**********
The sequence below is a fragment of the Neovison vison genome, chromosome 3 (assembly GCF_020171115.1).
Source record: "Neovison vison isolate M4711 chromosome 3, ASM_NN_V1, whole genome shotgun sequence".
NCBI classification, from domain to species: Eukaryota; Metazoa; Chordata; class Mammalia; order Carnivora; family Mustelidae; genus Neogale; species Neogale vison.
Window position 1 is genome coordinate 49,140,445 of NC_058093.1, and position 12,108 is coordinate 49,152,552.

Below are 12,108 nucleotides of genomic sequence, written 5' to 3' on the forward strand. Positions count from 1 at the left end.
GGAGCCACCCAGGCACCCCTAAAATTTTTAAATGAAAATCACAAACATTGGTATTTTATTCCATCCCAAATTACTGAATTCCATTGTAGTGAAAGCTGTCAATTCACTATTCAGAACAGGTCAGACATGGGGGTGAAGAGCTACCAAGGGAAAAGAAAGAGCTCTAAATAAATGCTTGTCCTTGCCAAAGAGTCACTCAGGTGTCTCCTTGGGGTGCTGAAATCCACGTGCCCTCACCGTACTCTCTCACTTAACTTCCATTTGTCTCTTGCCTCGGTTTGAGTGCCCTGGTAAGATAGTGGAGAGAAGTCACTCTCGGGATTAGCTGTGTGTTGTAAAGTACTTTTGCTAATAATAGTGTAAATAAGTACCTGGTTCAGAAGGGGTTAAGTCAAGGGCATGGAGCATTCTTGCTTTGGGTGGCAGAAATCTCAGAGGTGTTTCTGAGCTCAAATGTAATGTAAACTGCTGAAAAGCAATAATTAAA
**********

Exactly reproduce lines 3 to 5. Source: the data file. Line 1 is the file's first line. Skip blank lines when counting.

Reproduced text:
NCBI classification, from domain to species: Eukaryota; Metazoa; Chordata; class Mammalia; order Carnivora; family Mustelidae; genus Neogale; species Neogale vison.
Window position 1 is genome coordinate 49,140,445 of NC_058093.1, and position 12,108 is coordinate 49,152,552.

Below are 12,108 nucleotides of genomic sequence, written 5' to 3' on the forward strand. Positions count from 1 at the left end.